Lifestyle Opinion

West Hartford Hurricane Update

Projected path of Henri as of Saturday, Aug. 21, 8 p.m. Image from N.O.A.A. National Hurricane Center.

As of 8 p.m. Saturday, the National Hurricane Center indicates a shift in the track of Hurricane Henri, which earlier in the day looked to be heading straight through West Hartford.

Signs along the highways of Rhode Island, Massachusetts, and Connecticut on Aug. 21 indicate weather warnings. Photo credit: Ronni Newton

By John Lyons

You will see based on the above map, issued by the National Hurricane Center as of 8 p.m. on Saturday, Aug. 21, that the forecast track has moved just a few miles east. This forecast gives us two fairly significant changes.

  •  It keeps us on the west side of the storm which will hopefully reduce the amount of wind damage and also the amount of blackouts.
  • It shows the righthand turn happening comfortably to our north, which would also be good news for West Hartford and surrounding communities.

I want to address both of those but a key messaging point I want to get across is don’t necessarily trust the storm. It’s clearly giving the computer modeling systems mixed signals so things can, and will, change.

Again, don’t trust the storm.

To my first point, when talking about a hurricane, it’s easiest to talk about it in terms of a clock or compass. The section between 12 and 3 o’clock (northeast of the center) is the worst section to be in. The section between 6 o’clock and 9 o’clock (southwest) is more favorable. Overall, the western side of the storm is less severe than the eastern side.

If the most current forecast track holds, the bulk of our exposure to it will be in that favorable southwestern position relative to the center.

We are still at very high risk for tremendous rain – and we need to be fully prepared for that.

The second point about the storm slowing, and making that eastern pivot we’ve been talking about further north, is also potentially favorable for us.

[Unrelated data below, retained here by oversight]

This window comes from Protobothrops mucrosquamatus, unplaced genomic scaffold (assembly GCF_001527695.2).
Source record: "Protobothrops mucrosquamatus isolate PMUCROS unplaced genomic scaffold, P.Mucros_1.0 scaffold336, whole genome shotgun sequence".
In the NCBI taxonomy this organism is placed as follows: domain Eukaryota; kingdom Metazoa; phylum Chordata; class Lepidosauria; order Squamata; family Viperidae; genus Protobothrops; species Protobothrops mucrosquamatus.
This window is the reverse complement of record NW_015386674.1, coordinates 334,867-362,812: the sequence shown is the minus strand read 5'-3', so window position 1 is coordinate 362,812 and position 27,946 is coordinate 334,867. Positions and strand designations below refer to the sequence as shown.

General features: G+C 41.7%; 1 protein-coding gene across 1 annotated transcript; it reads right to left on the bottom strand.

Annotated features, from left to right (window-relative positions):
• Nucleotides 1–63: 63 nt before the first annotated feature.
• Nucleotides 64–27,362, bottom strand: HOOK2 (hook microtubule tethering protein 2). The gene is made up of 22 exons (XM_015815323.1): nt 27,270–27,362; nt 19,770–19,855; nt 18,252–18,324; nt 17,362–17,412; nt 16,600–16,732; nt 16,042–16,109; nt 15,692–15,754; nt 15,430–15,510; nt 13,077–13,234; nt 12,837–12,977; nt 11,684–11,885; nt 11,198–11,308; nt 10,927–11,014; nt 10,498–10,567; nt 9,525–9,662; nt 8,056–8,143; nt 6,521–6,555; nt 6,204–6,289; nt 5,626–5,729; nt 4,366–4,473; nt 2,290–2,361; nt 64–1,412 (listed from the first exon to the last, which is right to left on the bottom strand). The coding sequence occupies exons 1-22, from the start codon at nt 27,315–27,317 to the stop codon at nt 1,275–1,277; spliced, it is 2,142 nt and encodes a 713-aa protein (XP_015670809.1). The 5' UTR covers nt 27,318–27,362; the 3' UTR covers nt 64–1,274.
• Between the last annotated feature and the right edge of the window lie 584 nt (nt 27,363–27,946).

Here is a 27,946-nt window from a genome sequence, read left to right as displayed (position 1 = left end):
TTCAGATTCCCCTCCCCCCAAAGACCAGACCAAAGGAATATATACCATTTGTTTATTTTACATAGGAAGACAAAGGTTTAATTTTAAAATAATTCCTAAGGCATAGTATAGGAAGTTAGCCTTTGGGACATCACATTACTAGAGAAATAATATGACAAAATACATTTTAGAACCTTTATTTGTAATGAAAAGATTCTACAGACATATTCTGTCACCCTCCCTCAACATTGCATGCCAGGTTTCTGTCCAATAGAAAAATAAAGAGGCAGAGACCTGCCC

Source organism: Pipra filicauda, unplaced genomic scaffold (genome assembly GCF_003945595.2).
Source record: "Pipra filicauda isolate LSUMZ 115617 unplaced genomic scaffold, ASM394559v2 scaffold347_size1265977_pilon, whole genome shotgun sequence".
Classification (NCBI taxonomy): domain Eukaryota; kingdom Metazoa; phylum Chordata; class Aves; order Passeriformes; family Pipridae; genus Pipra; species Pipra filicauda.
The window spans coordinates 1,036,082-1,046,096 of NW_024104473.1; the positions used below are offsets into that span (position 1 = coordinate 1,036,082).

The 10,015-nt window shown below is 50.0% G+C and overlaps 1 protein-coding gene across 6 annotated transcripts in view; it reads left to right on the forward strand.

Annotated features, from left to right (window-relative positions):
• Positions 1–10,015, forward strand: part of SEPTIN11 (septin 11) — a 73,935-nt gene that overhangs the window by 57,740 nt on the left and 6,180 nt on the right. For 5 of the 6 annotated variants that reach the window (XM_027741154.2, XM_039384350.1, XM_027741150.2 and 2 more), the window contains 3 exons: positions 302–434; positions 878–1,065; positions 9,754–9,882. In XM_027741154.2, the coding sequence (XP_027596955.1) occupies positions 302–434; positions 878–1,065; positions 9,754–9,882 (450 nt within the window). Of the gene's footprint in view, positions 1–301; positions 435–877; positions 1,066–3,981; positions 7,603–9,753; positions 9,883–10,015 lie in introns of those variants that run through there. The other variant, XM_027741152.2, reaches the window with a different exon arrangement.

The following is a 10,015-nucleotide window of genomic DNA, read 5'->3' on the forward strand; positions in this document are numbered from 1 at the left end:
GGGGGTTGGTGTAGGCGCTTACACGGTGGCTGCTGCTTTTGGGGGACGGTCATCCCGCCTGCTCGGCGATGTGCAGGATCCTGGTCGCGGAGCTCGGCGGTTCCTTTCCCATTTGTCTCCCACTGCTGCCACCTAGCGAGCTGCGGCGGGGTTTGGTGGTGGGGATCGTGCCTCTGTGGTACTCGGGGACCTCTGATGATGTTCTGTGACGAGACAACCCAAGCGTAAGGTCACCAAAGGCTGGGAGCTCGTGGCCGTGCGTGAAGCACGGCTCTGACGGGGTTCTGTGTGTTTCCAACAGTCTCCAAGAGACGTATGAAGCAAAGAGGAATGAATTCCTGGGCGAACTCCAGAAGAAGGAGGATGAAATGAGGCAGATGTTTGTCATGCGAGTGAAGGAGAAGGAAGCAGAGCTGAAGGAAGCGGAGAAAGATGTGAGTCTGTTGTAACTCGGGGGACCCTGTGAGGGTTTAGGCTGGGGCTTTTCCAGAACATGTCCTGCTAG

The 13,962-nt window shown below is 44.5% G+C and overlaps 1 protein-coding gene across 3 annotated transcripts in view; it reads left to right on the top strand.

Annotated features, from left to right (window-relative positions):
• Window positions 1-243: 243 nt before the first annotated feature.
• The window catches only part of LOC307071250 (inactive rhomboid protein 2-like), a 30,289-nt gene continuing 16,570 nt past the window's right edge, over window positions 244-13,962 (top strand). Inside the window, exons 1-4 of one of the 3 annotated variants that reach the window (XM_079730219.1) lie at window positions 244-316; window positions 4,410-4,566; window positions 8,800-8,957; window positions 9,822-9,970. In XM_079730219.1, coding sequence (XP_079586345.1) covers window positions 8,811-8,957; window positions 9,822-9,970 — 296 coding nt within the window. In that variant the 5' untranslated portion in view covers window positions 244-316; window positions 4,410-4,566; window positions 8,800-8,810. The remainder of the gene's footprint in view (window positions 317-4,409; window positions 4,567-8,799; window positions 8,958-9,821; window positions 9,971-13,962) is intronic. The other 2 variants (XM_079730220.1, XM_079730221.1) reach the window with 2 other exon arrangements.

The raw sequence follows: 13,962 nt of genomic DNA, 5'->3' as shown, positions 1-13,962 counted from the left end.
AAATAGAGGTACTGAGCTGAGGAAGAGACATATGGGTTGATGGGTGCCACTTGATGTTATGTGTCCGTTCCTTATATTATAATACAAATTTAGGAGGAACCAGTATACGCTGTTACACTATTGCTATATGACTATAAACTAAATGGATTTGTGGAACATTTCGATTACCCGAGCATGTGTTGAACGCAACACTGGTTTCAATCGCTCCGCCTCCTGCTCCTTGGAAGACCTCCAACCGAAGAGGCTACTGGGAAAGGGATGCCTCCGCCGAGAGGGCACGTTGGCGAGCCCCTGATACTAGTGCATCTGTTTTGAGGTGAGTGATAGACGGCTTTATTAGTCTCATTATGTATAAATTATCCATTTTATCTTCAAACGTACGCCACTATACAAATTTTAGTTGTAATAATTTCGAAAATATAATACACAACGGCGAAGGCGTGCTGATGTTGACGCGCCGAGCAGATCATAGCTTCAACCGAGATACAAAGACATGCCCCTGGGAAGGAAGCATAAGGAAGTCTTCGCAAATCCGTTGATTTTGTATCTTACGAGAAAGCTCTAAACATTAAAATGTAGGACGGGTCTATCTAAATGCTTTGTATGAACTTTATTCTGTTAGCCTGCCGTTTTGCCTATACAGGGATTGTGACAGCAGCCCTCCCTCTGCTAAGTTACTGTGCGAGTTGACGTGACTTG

The area south of the eye or center of the storm is typically much less severe than all other points relative to the center. If the turn does happen in New Hampshire, it will shorten the duration for West Hartford significantly. And we will be in the southernmost quadrant of the storm. We could even see breaks of sun if the turn happens far enough north.

There is also some good news. While traveling on the Mass Pike and I-84 today, I personally saw hundreds of utility trucks heading in our direction. Clearly the power companies are taking the storm very seriously. Other residents who were driving their children to college reported seeing utility trucks in Michigan and Pennsylvania, headed in the direction of Connecticut.

Latest take on timing:

Overnight Saturday clouds will continue to thicken and lower and rain will start a few hours before dawn.

From about mid morning Sunday on we will be in the worst of it with winds and heavy rain. Hopefully if this forecast holds, Sunday night things will start to quiet down and by Monday morning we actually see some breaks in the clouds. Certainly I hope that we see only some light showers and strong breezes.

Things to worry about: another shift to the west, and/or that pivot happens further south. That would increase the severity of the storm during the brunt of it, and increase the duration.

Cross fingers!

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